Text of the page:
The Animators: In 'Tangled,' animals get a little worked up for their debut
A chameleon gets a makeover and a horse goes to the dogs to get the job done.There's no other way to say it: Pascal was just a party pooper.
After a few early test screenings, Disney animators knew things weren't working with the chameleon character in the new animated musical "Tangled," which opens Nov. 24.
"We weren't getting enough entertainment out of Pascal," admits supervising animator Lino DiSalvo. "Animation-wise, originally, he was very realistic. He moved like a real chameleon, his eyes would move independently." And while that's fine for fans of the bug-eyed reptiles, this particular creature just wasn't giving off the right vibe for a princess movie. "He came off as very cold, and there was no fun in it."
Pascal needed to be funny and memorable. In "Tangled," a comedic adaptation of the classic Brothers Grimm fairy tale "Rapunzel," Pascal acts as Greek chorus to the princess with the magical long hair locked away in a tower. "He is almost Rapunzel's older brother," says DiSalvo. "He would die for Rapunzel."
So the little guy had to get, well, more animated. "We kind of amped it up," DiSalvo says. "He's very expressive; we pushed his shape and his face. Once we found the character, we were off and running."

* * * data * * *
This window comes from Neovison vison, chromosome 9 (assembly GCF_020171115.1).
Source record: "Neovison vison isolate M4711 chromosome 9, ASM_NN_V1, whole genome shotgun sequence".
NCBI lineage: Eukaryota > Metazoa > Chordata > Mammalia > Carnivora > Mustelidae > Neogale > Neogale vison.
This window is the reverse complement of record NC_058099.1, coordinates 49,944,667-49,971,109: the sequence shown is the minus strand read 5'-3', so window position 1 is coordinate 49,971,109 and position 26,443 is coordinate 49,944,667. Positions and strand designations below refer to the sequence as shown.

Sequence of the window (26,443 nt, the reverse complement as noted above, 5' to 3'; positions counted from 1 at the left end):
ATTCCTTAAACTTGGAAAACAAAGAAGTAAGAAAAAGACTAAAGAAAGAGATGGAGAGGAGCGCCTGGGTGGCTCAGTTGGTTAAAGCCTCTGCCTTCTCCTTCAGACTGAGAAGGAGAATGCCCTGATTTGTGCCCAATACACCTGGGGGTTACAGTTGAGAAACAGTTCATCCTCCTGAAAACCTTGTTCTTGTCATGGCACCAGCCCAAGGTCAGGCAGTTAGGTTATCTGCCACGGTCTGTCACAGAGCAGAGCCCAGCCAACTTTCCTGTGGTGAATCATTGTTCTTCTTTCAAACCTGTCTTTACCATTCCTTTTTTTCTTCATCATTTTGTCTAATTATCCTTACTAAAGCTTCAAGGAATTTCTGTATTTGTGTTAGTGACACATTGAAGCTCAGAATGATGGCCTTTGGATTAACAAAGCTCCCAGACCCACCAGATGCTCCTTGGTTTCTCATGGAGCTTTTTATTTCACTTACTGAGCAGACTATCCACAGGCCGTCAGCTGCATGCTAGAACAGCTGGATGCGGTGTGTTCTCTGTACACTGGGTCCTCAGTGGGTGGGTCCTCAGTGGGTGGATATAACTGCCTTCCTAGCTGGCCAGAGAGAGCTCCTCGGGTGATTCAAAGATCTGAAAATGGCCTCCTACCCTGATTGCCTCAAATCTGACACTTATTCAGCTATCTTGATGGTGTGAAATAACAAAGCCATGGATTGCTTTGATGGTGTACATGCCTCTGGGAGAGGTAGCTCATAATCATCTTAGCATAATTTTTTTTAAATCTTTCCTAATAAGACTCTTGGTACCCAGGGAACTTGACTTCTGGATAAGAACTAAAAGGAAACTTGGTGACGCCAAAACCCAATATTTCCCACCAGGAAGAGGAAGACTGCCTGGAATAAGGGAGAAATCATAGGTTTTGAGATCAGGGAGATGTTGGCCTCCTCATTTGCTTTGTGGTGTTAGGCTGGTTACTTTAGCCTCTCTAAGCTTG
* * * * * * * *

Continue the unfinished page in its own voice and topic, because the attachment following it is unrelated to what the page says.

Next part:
At the other end of the cuddly scale is Maximus, the handsome white horse with a certain dog-like appeal. He belongs to one of the kingdom's guards who is chasing after Flynn Rider, a charming scamp of a thief who breaks into Rapunzel's tower to hide.
When Maximus and his master are separated, the horse makes it his mission to find Flynn, and soon the horse is a combination of steed, blood hound and maybe a dash of Inspector Javert from " Les Miserables." When he meets Rapunzel, Maximus goes full pooch, wagging his tail and sitting down.
Though the animators stretched the boundaries of realism with both characters, they tried to make their movements true to their species. But when the horse gets a little canine, well, they broke certain rules. "We had to make Maximus as cute as possible," DiSalvo says. "If you break the rules sparingly, it's fine. The audience buys it. If he didn't look like a dog, it wouldn't have worked."